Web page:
Monday, January 14, 2002 Volume 67, Issue 71


 
 









 
Holiday leftovers

By Ellen Simonson
Daily Cougar Staff

Releases from Jay-Z, Willie Nelson, Snoop Dogg's youngest protégé Lil' Bow Wow, Bell Biv DeVoe, Wu-Tang Clan and Mystikal led a parade
of new albums over the 2001 holiday season.


Photo courtesy of Roc-a-fella Records


Jay-Z made his fellow New Yorkers proud with a memorable performance on MTV's Unplugged, which is now available on CD. 

On Jay-Z Live ... MTV Unplugged, Jigga's usual samples are missing, replaced by the rhythm section from the ultra-talented Roots. The result
is a funkier sound for Jay-Z, with more room for freestyle and experimentation.

If you were lucky enough to catch the performance on MTV or MTV2, you're more than likely going to want to get your hands on a copy of the
CD. Jay-Z's Unplugged was one of the best episodes in MTV's history, ranking up there with Eric Clapton, Mariah Carey and Paul McCartney.

Believe it or not, country guru Willie Nelson covers '80s sensation Cyndi Lauper on his newest release, The Great Divide. The album also
features duets pairing Nelson's unmistakable voice with the vocal stylings of Brian McKnight, Kid Rock and Le Ann Womack.

Lil' Bow Wow, the 14-year-old Columbus, Ohio, native whose 2000 debut album Beware of Dog brought him fame, fortune and rave reviews,
released Doggy Bag on Dec. 18. Bow Wow's status as role model is furthered on Doggy Bag, with its intelligence and parent-friendly lack of
profanity.

Early-1990s r&b sensation Bell Biv Devoe returns this season with Bbd. Ricky Bell, Michael Bivens and Ronnie Devoe have mostly been
dormant since 1993's commercial failure Hootie Mack.

Their bad sales eventually led to a reunion with their New Edition buddies Ralph Tresvant, Johnny Gill and Mr. Whitney Houston (a.k.a Bobby
Brown).

After a mediocre reunion album and a tour that was doomed from the start (Brown did not get along with Gill on the road), NE called it quits
again. Each member ventured into solo projects and Bell Biv Devoe reunited to record Bbd. The new CD shows the passage of time with its
stronger hip-hop focus.

Old-school veterans Wu-Tang Clan are back as well with a release titled Wu-Tang Iron Flag. Highlights include "Rules," which features
Ghostface Killah reacting to the events of Sept. 11: "Mr. Bush, sit down, I'm in charge of the war."

New Orleans native Mystikal was one of the first Southern rappers to meet with superstardom with his 1997 release Unpredictable. His latest,
Tarantula, is an attempt to repeat the rousing success of 2000's Let's Get Ready.

Virtual unknown Starsailor, described by NME magazine as comprised of "four young men who simply play guitars and keyboards and sing
beautifully about human relationships," have a new release this week with Love Is Here.

Several big releases are due out Tuesday, as well. Johnette Napolitano and the other members of her seminal '80s Los Angeles punk band,
Concrete Blonde, have reunited to release Group Therapy, and the bizarrely lovable B-52s are also back with a compilation called Anthology
(Nude on the Moon).

"Where Were You (When the World Stopped Turning)," the first single from Alan Jackson's upcoming 11th release Drive, has already reached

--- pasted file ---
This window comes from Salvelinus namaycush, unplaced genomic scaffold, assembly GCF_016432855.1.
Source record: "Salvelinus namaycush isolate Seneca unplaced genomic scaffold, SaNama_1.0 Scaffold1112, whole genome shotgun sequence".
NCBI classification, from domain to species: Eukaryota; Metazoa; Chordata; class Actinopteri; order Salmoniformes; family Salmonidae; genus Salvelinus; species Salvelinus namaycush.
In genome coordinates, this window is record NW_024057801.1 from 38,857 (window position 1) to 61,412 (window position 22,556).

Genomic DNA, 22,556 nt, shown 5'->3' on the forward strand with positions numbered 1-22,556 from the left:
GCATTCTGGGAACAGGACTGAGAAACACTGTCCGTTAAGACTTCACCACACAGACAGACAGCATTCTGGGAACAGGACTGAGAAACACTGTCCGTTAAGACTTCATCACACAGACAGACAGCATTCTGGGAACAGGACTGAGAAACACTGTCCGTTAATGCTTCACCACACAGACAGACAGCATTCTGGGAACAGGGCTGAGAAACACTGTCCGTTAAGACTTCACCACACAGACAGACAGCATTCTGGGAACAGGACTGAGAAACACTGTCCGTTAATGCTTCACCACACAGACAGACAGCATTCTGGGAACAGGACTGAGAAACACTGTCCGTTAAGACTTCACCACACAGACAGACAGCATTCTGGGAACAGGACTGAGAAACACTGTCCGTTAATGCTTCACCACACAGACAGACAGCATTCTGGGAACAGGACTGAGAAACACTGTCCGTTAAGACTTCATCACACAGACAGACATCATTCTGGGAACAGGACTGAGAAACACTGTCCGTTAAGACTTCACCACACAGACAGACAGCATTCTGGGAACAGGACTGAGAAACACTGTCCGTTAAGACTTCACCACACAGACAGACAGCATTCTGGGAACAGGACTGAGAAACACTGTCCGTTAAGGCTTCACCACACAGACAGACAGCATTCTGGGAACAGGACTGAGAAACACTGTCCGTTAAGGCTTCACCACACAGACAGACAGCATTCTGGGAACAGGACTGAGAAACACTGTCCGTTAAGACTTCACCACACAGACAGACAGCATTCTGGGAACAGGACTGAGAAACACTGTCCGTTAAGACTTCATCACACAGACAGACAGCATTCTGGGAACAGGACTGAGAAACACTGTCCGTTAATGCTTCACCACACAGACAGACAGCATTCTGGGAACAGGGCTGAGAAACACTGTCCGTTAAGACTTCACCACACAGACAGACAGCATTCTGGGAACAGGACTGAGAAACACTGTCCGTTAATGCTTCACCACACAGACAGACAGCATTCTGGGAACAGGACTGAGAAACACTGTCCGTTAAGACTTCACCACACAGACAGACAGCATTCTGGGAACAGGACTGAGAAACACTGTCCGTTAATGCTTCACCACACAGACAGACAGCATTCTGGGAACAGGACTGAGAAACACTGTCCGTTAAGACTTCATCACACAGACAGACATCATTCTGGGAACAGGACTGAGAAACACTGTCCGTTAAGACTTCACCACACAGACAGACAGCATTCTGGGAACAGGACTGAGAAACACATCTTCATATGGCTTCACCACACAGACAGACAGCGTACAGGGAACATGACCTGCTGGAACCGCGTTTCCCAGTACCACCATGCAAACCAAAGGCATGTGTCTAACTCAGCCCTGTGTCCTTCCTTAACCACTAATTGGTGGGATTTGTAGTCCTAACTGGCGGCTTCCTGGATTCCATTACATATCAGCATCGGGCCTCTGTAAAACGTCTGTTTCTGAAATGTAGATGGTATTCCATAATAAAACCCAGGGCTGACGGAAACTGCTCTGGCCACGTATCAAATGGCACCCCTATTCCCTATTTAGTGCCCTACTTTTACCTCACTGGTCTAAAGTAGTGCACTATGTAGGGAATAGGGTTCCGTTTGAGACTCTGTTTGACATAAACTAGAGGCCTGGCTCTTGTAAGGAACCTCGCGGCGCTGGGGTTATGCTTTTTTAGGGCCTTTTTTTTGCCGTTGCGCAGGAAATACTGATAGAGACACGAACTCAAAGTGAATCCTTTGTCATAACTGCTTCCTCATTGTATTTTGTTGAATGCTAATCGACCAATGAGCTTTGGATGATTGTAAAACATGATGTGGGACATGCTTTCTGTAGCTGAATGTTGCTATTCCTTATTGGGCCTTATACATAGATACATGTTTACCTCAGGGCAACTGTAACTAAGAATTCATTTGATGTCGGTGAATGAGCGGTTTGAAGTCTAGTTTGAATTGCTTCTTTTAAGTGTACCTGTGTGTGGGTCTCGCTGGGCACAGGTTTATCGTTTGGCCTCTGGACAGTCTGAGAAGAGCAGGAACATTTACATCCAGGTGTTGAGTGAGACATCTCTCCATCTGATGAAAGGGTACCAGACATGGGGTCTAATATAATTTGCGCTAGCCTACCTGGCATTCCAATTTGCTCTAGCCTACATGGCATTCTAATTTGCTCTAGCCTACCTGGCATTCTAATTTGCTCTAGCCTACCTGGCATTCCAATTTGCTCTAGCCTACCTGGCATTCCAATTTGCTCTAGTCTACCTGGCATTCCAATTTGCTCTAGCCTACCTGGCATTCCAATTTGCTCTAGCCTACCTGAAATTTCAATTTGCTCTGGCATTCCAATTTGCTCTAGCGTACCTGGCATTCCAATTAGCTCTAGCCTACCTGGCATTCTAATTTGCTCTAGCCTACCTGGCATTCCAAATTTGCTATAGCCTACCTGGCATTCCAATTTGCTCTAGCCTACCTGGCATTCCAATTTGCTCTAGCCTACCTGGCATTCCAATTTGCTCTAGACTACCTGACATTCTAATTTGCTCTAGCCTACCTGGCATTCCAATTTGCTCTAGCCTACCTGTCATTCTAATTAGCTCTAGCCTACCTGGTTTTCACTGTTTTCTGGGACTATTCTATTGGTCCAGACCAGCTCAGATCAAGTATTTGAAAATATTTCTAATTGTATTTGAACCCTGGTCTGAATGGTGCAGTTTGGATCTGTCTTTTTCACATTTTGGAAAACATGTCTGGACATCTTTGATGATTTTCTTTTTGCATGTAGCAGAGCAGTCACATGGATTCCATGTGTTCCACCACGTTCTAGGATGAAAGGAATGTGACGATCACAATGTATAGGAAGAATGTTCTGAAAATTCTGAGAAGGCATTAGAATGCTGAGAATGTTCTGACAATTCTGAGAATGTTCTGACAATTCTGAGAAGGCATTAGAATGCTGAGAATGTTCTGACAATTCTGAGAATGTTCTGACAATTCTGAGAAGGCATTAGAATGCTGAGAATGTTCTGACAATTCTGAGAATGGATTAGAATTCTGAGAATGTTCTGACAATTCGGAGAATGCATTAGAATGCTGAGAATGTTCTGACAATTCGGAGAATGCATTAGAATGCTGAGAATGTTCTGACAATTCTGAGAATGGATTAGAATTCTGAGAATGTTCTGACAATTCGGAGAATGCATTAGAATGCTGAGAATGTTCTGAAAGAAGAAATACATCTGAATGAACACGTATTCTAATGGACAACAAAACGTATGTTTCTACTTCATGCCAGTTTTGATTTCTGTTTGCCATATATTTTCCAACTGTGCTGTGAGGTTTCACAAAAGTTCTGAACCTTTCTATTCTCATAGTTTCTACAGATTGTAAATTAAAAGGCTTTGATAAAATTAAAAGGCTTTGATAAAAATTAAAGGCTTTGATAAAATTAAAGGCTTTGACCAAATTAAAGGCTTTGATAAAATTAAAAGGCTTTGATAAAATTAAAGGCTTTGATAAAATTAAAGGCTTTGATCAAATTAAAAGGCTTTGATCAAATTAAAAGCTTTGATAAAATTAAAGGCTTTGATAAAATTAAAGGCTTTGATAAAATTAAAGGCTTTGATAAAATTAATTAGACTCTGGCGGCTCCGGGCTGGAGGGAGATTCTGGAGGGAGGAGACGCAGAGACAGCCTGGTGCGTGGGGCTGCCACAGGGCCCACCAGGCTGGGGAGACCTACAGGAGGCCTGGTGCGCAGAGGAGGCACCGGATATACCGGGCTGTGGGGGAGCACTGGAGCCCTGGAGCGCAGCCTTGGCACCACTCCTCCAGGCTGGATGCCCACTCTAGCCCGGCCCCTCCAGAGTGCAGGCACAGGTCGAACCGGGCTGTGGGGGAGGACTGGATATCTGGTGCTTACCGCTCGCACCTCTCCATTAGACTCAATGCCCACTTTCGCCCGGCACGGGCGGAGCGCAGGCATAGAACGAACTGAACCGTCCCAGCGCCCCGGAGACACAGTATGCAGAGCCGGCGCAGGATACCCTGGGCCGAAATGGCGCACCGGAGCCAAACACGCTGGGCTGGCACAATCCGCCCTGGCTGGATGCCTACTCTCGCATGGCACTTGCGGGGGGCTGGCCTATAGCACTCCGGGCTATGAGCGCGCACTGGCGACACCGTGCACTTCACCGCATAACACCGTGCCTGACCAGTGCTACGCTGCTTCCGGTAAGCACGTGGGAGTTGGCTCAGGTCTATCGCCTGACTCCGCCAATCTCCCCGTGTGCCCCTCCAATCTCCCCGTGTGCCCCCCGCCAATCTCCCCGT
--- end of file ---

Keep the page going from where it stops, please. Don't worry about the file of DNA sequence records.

No. 1 on Billboard's Hot Country Singles and Tracks chart.

Other albums debuting tomorrow include Linda Ronstadt's Cristal: Glass Music through the Ages, the Shiners' Bonnie Blue and Tim Aaron's
Cut to the Chase. Marvin Gaye, Neil Diamond and Patti LaBelle also have re-issues scheduled for this week.

During the month of January, keep your eyes peeled for new releases from such artists as Nusrat Fateh Ali Khan. The late Indian vocalist
passed away in 1997 and is best known to some in this country for his collaborations with Pearl Jam.

Other January releases include albums from The Chemical Brothers, Cracker, Dream Theater, punk veterans Bad Religion, Felix da Housecat,
the verbally fascinating KRS-One, Boston ingenue Mary Lou Lord, Scottish rockers Teenage Fanclub and Hank Williams III.

Kylie Minogue returns in 2002 with Fever, set for release in February. The album is already double platinum in the United Kingdom, and the
video for its first single, "Can't Get You Out of My Head," premieres Jan. 24 on MTV2.

Indie darling Liz Phair's first release, Exile in Guyville, was a song-for-song response to the Rolling Stones' Exile on Main Street, but it was the
single "Supernova" off 1995's Whip-Smart that made her a household name.

Phair has a new album in the works as well -- Down, scheduled for release later this year.

Everybody's favorite South African frat-rocker Dave Matthews and his band went into the studio this month to record an album prior to their next
tour.

The release will contain re-recordings of the "Lillywhite Sessions," DMB's collaborations with producer Steve Lillywhite, which were scrapped in
favor of the glossier material on the band's most recent release, Everyday.
 
 
 
 
 

Send comments to
dcshobiz@mail.uh.edu

To contact the Shobiz Section Editor, click the e-mail link at the end of this article.

To contact other members of 
The Daily Cougar Online staff, 


 
 
 
 
 

Advertise in The Daily Cougar

Student Publications
University of Houston
151C Communication Bldg
Houston, Texas 77204-4015

©2005, Student Publications. All rights reserved.
Permissions/Web Use Policy
http://www.uh.edu/campus/cougar/Todays/Issue/shobiz/shobiz1.html



 

Last upMonday, January 14, 2002:

Visit The Daily Cougar